Clicking on banner ads enables JWR to constantly improve
Jewish World Review Dec. 13, 2002 / 8 Teves, 5763

Robert L. Haught

Robert L. Haught
JWR's Pundits
World Editorial
Cartoon Showcase

Mallard Fillmore

Michael Barone
Mona Charen
Linda Chavez
Ann Coulter
Greg Crosby
Larry Elder
Don Feder
Suzanne Fields
James Glassman
Paul Greenberg
Bob Greene
Betsy Hart
Nat Hentoff
David Horowitz
Marianne Jennings
Michael Kelly
Mort Kondracke
Ch. Krauthammer
Lawrence Kudlow
Dr. Laura
John Leo
Michelle Malkin
Jackie Mason
Chris Matthews
Michael Medved
Kathleen Parker
Wes Pruden
Sam Schulman
Amity Shlaes
Roger Simon
Tony Snow
Thomas Sowell
Cal Thomas
Jonathan S. Tobin
Ben Wattenberg
George Will
Bruce Williams
Walter Williams
Mort Zuckerman

Consumer Reports

It's Snow time at White House -- WASHINGTON Who says President Bush doesn't have a sense of humor? He really got into the spirit of the winter holiday season when he picked a man named Snow to shovel out of an economic drift.

The new Treasury secretary, CSX chairman John Snow, became an instant target for wisecracks. Kansas City Star columnist Bill Tammeus said Bush should have chosen Apple computer CEO Steve Jobs as the new White House economic adviser. "Fiscal policy then could be officially Snow-Jobs," he quipped.

Bush probably did a smart thing by choosing a railroad man to put the economy back on track. At least Snow ought to be more popular on Wall Street and Capitol Hill than Paul O'Neill, who was pink-slipped along with chief economic adviser Lawrence Lindsey.

The blunt-speaking O'Neill once characterized currency traders as "not the sort of people you would want to help you think about complex questions." He termed the House Republican economic stimulus package "show business" and publicly pooh-poohed the president's tax policies.

Still, it seemed a rather cruel deed to kick out the economic teammates right before Christmas. To show there were no hard feelings, Bush probably should have given them a pleasure trip on the newest Disney cruise ship, the Nausea.

O'Neill must have naively assumed that what came out of his mouth didn't matter all that much, considering some of the utterances of his boss. There was that time last August, for instance, when the president said in Waco, Texas: "There may be some tough times here in America. But this country has gone through tough times before, and we're going to do it again." How's that for creating optimism?

The difference is that the market didn't go crazy when Bush made remarks like this one in Boston last Oct. 4: "Let me tell you my thoughts about tax relief. When your economy is kind of ooching along, it's important to let people have more of their own money."

So his marching orders to his new team are apt to be something like: "I want you to take this ooching economy and get it to mooching -- or moving, or whatever it takes to see us through the tough times."

Bush's grammatical gaffes may be helping one segment of the economy -- the Christmas toy industry. The "talking President Bush doll" is a hot selling item among Internet shoppers, according to its creator, John Warnock. The foot-high Bush miniature, which sells for $29.99, is programmed with "17 powerful and patriotic phrases," Warnock's Web site explains. Press a button on the back and the doll says, "I will not hold this nation hostile," or "I will put food on your family."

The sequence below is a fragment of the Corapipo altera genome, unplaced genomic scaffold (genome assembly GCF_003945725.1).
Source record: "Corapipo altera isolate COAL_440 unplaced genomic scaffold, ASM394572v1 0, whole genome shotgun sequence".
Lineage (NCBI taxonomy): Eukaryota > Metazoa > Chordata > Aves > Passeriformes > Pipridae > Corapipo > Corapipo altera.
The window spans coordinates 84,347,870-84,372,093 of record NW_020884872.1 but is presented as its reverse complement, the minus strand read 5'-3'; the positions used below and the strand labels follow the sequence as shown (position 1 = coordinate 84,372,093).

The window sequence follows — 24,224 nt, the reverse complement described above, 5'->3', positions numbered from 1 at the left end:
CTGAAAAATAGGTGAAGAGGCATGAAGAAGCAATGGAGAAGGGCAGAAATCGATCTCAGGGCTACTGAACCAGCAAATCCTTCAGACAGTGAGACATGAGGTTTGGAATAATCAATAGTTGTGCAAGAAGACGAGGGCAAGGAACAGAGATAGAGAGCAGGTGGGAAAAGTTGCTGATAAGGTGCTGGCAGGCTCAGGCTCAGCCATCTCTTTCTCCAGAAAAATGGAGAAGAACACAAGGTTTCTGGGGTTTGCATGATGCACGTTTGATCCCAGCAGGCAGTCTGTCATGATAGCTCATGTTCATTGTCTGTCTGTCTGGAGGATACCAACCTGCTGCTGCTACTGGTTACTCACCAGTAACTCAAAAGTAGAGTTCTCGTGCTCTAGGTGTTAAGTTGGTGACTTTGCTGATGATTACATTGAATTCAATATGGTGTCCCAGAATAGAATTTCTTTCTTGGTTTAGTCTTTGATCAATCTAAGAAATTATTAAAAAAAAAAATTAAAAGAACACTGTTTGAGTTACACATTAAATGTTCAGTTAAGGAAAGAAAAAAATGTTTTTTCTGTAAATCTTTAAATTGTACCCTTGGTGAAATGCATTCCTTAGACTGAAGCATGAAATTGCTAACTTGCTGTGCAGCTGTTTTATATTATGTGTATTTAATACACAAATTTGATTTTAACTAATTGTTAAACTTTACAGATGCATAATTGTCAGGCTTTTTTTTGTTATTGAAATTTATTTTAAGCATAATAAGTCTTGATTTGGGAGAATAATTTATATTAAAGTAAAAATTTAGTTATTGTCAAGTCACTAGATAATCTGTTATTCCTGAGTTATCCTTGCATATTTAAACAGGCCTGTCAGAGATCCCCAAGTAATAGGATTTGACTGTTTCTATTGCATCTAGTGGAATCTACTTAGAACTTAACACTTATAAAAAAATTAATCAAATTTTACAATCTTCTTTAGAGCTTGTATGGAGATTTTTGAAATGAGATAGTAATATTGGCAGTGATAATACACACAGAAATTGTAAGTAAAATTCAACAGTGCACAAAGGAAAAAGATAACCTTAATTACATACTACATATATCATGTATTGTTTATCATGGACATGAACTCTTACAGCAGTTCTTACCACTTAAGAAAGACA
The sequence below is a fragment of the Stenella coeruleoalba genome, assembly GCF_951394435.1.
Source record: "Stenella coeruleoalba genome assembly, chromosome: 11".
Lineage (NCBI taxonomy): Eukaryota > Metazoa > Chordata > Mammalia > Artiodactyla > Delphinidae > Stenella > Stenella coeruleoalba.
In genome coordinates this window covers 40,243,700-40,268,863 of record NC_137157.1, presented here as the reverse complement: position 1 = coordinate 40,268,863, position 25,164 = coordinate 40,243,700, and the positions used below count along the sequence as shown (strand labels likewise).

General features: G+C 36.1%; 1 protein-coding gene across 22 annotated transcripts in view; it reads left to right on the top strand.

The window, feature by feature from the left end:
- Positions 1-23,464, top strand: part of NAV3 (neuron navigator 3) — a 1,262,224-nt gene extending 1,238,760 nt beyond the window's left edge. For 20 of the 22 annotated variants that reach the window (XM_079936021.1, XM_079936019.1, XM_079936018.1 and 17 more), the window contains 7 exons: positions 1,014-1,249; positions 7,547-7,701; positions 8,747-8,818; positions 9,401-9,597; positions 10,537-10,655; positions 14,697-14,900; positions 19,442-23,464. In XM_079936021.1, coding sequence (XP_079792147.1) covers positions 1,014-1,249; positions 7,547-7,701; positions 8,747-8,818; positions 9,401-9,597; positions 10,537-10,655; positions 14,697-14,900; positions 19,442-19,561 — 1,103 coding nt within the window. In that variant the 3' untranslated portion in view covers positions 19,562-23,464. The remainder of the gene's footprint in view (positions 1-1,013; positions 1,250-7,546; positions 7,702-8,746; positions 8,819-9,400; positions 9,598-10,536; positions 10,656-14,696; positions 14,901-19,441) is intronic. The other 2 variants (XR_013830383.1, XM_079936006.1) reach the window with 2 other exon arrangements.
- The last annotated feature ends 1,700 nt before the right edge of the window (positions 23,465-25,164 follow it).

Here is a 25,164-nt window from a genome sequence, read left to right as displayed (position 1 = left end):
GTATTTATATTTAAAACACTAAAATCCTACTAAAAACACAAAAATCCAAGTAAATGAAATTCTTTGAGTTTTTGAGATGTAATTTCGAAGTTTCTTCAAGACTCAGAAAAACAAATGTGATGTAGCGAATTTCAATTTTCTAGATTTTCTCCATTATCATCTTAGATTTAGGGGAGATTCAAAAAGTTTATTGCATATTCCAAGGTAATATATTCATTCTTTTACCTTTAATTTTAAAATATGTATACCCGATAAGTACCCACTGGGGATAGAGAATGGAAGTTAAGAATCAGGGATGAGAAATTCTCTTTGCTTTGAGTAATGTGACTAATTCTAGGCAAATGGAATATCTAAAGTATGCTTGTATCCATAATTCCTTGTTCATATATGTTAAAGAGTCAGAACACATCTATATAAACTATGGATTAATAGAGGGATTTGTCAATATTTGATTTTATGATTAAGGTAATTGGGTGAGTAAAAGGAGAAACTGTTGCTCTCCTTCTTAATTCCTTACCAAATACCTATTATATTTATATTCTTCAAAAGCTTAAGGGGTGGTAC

The Dubya doll is not the product of a devilish Democrat. Warnock is a California Republican and says he's a big fan of Bush. That should be a big thrill for the president.

Bush was not at a loss for words when country artist Roy Clark had an embarrassing moment at the White House tree-lighting ceremony. Clark, who was this year's Santa Claus, was in the spotlight and while the president and first lady and thousands of viewers watched, his red pants slowly slipped to below his knees. Washington TV station WJLA reported Clark was wearing sweatpants under his suit. Bush told the audience: "I appreciate Santa coming. It looks like he needs a belt for Christmas."

And we thought pants-dropping at the White House went out when Bill Clinton left.

Enjoy this writer's work? Why not sign-up for the daily JWR update. It's free. Just click here.

JWR contributor Robert L. Haught is a columnist for The Oklohoman. Comment by clicking here.


11/15/02: Who's Congress' lamest duck?
10/18/02: Bush can blame woes on bad 'chi'
09/27/02: Enemy list too good to be true
07/19/02: Party animals are inviting targets
07/12/02: Beat the Bush
06/21/02: Dubya and Dick; Elvis and Ozzie!?
04/30/02: Donkeys and elephants: Is it really art or is it politics?
02/22/02: Warm-up time for political spoof
01/29/02: Tax dollars working wonders
01/09/02: While Congress is away, look at the laws it has made
12/28/01: 2001: A year of achievements, but some are disputable
12/21/01: Gifts for many public officials came a bit early this year
11/29/01: Animal rights group would like to tan Osama's hide
11/20/01: Are Americans too spaced out?
10/12/01: There's something fishy going on in the U.S. Congress
10/05/01: Lincoln had some memorable things to say about war
09/21/01: Washington's guidelines on how to tickle a terrorist
08/31/01: Two Garys, going the same road
08/24/01: Dog days are laughing matter, stories set tails wagging

© 2002, Robert L. Haught